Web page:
Most of the large banking and credit card companies offer security protection plans. These include sending you notifications if certain transactions are over a certain dollar amount, or if any transaction is made without a physical card in hand (i.e. online purchases, dialing in CC numbers over the phone, etc.). Most bank institutions will also alert you if there are transactions made that seem out of character – i.e. out of the country, in the middle of the night according to your time zone, or multiple transactions in different states within a short period of time. Below are some other ways you can monitor the health and safety of your financial accounts.
- Monitor your credit activity by requesting an annual credit report. Equifax offers a report annually to consumers.
- Be sure to track and monitor mail flow. Make note of when to expect your monthly statements or bills. Once criminals gain access to your accounts, they can change your address and re-route bills via post office or email.
- If taking extra measures is something you just don’t have time for, you may consider Identity Protection services. There are several different companies that can do this for you, such as LifeLock, IDShield, IdentityForce, or TrueIdentity.
Use a Separate Device for Financial Transactions
If you conduct a lot of business online, specifically with financial transactions you may want to consider having two separate computers or devices. Most viruses and malware transport via email or the internet. If you had one computer for checking email and browsing the web, and a separate device for logging into your financial institutions, you are adding an extra layer of security between criminals gaining access to your transactional information. Many of our wealth advisor customers recommend this to their clients for added protection against hacking.
Most computers purchased by consumers come with a basic firewall. If you are using this computer for your business, you must have something stronger to combat against malware. We require our clients have a Unified Threat Management system firewall, or UTM. Here are the many benefits of having a UTM Firewall.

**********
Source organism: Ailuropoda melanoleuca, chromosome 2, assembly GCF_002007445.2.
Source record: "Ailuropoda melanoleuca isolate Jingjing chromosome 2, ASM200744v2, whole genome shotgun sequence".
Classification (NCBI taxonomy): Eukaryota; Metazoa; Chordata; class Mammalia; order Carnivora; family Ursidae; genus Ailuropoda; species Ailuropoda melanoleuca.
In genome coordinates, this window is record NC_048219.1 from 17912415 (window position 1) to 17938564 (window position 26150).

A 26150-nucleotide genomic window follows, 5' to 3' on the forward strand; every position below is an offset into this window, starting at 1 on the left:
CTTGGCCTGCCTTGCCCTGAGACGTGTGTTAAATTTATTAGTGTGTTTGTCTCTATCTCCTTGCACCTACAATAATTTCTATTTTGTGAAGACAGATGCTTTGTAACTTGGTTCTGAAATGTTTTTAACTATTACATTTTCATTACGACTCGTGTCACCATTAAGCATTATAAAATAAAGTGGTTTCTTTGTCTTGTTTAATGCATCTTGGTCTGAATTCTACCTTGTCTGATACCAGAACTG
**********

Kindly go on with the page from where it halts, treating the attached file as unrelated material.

Antivirus and Malware Protection
Antivirus and malware tools are a critical layer in protecting individual computers and servers. These products are not foolproof, as the creators can only protect against known virus or malware threats. However, it’s relatively easy to keep your systems up to date with this layer of protection.
Automatically Schedule Operating System Updates
Let the recent WannaCry ransomware attack be a reminder of the importance of updating your Operating System regularly. Although it may never be the most convenient time to reboot, it’s always inconvenient when a criminal gains access to your information and refuses to give it back. You can schedule automatic software updates and patches for Windows and most other Operating Systems. Schedule them for times you are not on your computer – weekends or in the middle of the night.
Disabling USB Ports
In some instances, we encourage our clients to disable their USB ports on their computers. It may seem like an extreme measure but it’s very simple for someone, unbeknownst to them, to have a virus or piece of malware from transferring files from device-to-device. All it takes is for you to plug in that infected USB and viruses and malware can immediately start to download and that’s it, say “so long, farewell to your data.”
Backup Your Data and Test Its Effectiveness Regularly
Not only is it important to backup your data, but what good is the backup tape if you don’t know if it is working? Make sure you test your backups at least quarterly. Here is some information on what type of backup is best for you and your business.
These are just some of the layers that are available to you to protect your information. It is certainly unrealistic to think that you must take all of these measures. You are the only one who can determine the value you place on your data and what layers you feel comfortable with.
Protecting Your Information is a Practice
Today, we can only prevent what we know about. Cyber criminals are dedicated to finding other, new ways to gain access to your information. That is why what works today, might not work in 1, 3, 6 months from now. You must make security part of your IT routine.